Originally, when the course was built, a lot of road spoil was used to construct the fairways and surrounds. A small amount of drainage was installed, but not enough to deal with heavy rainfall - especially when the course was hosting a tournament.
In order to improve the course's condition, the club purchased drainage equipment including a Fendt Tractor, Shelton Wizzwheel, a sand hopper and, most importantly, pipe, sand and gravel. Project work included sand scraping the worst areas (hard rock). One of the biggest areas was the second leg of the tenth fairway.
The turf cultivars at Loch Lomond consist of brown top bent and Poa annua blend greens, bentgrass tees and fairways and perennial ryegrass rough.
May, June and July were the busiest months on the golf course - preparing for the Barclays Scottish Open. My main responsibility for the tournament was mowing the greens (using a John Deere 180C greensmower). This was my first experience of greens mowing in a professional tournament, so preparation was essential. The week before the tournament was really full on - getting the greens up to speed with double cutting and rolling. We recorded our clipping yield, which gave us a great idea of growth rate, and predicted whether we needed to perform another cut or roll.
As requested by the European Tour management, the greens had be running around 10 to 10.5 on the stimp. Thankfully, the weather, during the 2009 Open week was, to say the least, perfect. A moment I will never forget was when the crew headed over to the back of the 18th on Sunday evening to watch the final groups come through. We then, following tradition, had a photo with the winner.
The next step for me - Australia! I had been planning this throughout the summer in Scotland, hoping, one day, to work at the Australian Open.
Once again, I was lucky enough to gain a working holiday visa, and was offered a position by the New South Wales Golf Club. This is a links style golf course in La Perouse, south Sydney, dating back to the early 1920s and designed by Alistair McKenzie. I worked under the Course Superintendent, Gary Dempsey.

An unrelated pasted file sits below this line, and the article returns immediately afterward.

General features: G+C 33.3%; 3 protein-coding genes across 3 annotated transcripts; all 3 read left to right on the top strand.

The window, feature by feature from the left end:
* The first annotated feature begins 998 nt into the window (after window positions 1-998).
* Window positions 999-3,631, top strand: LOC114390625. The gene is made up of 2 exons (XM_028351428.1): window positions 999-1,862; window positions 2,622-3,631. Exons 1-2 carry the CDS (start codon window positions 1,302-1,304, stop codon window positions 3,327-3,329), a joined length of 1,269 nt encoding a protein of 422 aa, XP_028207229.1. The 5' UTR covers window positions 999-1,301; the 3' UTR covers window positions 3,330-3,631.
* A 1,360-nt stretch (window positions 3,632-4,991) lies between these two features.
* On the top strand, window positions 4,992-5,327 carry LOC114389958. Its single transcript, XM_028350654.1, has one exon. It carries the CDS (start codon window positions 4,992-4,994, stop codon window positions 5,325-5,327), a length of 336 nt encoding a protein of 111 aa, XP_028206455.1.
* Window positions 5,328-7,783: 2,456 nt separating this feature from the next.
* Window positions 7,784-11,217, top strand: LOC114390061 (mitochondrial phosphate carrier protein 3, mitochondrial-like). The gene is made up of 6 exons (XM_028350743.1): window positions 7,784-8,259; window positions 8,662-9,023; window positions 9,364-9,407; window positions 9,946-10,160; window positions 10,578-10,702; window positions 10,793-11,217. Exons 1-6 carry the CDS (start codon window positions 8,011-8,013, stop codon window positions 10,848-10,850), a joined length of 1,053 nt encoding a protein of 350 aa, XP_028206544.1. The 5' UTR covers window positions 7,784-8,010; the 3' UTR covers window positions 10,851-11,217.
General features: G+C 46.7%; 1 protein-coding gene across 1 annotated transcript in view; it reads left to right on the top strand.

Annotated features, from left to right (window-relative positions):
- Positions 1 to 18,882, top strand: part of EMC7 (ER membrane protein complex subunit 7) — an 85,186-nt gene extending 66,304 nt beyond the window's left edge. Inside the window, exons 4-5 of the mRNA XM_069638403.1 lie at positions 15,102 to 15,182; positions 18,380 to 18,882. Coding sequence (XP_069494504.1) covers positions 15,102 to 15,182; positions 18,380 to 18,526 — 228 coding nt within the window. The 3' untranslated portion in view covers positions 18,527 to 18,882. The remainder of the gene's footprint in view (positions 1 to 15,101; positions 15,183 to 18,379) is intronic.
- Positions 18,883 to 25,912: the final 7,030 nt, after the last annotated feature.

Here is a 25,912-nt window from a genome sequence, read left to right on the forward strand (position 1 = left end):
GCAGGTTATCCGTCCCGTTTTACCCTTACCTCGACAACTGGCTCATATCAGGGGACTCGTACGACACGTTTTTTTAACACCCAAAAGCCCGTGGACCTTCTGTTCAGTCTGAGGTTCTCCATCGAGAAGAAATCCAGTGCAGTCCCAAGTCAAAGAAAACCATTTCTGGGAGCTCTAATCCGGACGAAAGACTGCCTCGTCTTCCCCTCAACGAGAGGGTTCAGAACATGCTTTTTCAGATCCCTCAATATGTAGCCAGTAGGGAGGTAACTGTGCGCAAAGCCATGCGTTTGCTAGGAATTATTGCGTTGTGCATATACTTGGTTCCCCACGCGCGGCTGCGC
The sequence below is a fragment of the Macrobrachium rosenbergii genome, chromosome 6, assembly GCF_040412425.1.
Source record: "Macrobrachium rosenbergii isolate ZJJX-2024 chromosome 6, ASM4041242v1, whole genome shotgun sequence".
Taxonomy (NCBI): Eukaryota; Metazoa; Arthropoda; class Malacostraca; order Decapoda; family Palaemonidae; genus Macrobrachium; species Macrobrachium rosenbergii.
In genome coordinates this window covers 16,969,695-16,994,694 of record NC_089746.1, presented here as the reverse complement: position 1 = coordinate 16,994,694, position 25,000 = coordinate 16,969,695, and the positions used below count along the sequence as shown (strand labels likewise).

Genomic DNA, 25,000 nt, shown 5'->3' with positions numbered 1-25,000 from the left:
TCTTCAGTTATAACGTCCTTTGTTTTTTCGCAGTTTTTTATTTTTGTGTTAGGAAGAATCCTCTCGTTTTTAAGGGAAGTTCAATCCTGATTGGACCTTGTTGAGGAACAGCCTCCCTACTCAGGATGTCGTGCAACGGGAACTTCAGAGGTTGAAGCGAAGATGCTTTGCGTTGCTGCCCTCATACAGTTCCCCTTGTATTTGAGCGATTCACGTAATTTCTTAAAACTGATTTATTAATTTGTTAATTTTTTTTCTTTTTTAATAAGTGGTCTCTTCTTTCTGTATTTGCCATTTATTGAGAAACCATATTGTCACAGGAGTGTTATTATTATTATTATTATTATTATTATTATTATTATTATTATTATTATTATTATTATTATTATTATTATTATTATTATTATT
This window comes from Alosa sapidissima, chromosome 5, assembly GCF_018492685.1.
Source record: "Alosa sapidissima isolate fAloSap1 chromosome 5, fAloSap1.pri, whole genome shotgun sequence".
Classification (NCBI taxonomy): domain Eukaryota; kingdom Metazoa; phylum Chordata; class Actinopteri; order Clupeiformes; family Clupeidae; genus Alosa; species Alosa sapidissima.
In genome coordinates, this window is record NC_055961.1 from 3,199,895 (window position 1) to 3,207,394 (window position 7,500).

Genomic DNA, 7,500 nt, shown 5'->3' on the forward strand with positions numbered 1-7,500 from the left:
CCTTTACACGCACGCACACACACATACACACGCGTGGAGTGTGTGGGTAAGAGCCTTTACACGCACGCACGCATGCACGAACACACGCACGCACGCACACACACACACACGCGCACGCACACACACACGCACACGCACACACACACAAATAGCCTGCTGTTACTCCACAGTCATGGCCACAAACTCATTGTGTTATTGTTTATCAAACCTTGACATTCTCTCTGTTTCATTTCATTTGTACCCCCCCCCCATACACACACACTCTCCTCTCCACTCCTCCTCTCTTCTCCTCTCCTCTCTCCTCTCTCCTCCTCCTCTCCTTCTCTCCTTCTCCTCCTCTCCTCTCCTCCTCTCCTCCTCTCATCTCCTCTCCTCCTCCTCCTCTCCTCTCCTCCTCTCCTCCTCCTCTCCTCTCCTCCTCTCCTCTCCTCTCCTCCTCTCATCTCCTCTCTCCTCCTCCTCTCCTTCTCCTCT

This was the first time the course had hosted the Australian Open and, so, was a new experience for everyone. The course had gone through some serious renovation programmes over the previous years, redeveloping the bunkers to a revetted style and changing the layout of the 18th fairway and green.
The greens at New South are a creeping bent and poa annua blend. Tees, fairways and rough are largely couch grass (Bermuda) with a percentage of Kikuyu in the rough. The particularly cool spring in Sydney resulted in the couch grass fairways taking longer than expected to come out of winter dormancy. Fertiliser rates were increased on all playing surfaces to tighten up areas.
Again, as at the Scottish Open, I cut the greens for the tournament (using Toro Flex 18'' greensmower).
All was going well, until a 75km south easterly wind blew up on the Friday morning. This caused havoc on the coastal 6th and 13th greens. The pros couldn't hold their putts, as the balls were blowing off the greens! Although the greens preparation had been authorised by Golf Australia, Stuart Appleby certainly didn't approve - blaming the greens staff for the uncontrollable mess, despite being six under and leading the tournament at the time. Adam Scott eventually won the tournament at 15 under par.
Steve Mallyon (Assistant at Roseville Golf Club, Sydney) was one of the volunteers I met during the Aussie Open. He and I worked closely alongside each other, and are now good friends. After my six months at NSW Golf Club, I once again headed back to Scotland and Loch Lomond for another season. Steve came over and volunteered for two weeks at the Barclays Scottish Open, and then moved to St Andrews to experience the British Open.
Thanks to Steve, I secured a full-time position at Roseville Golf Club in North Sydney. The superintendent, Mark O'Sullivan, arranged a sponsorship visa through the club. Roseville dates back to 1923, and is a Par 66 course with tight tree lined fairways and tricky par threes - making the course very challenging.
I have now settled at Roseville and am thoroughly enjoying living in Sydney. I am hoping to be here for a few seasons, and look forward to watching Roseville develop through its current projects.
My story proves how important networking is - it certainly gets you places! I wouldn't be here today if it weren't for a group of people who have taught me some outstanding skills, and encouraged me to continue with my hard work.
Firstly, my family. Although I have barely seen them for the past few years, the encouragement has not stopped. A Christmas with them this year is certainly on the books!
Secondly, Mike O'Keeffe from Ohio State University. He has been a tremendous mentor and I can't thank him enough for the help and advice he has given me.
Thirdly, to all of the superintendents and assistants I have been lucky enough to work under and learn so much from; John Turner at Leek Golf Club, Grant Davey, Matt Zhemes, Emily Shircel and Travis Schnelle at Whistling Straits, Ronnie Rooks at Blue Monster, David Cole, Peter Hagerty and Sue Rothwell at Loch Lomond, Gary Dempsey at New South Wales Golf Club, and Mark O'Sullivan from Roseville Golf Club.
If anyone is interested in looking to progress in the turf industry - go for it. The benefits more than outweigh the hard work, and it truly has been life changing.
Please don't hesitate to contact me at Simon.firstname.lastname@example.org
. I am more than happy to further discuss my experiences and offer any advice.
Mike O'Keeffe can be contacted at email@example.com
. It could be the best thing you ever do!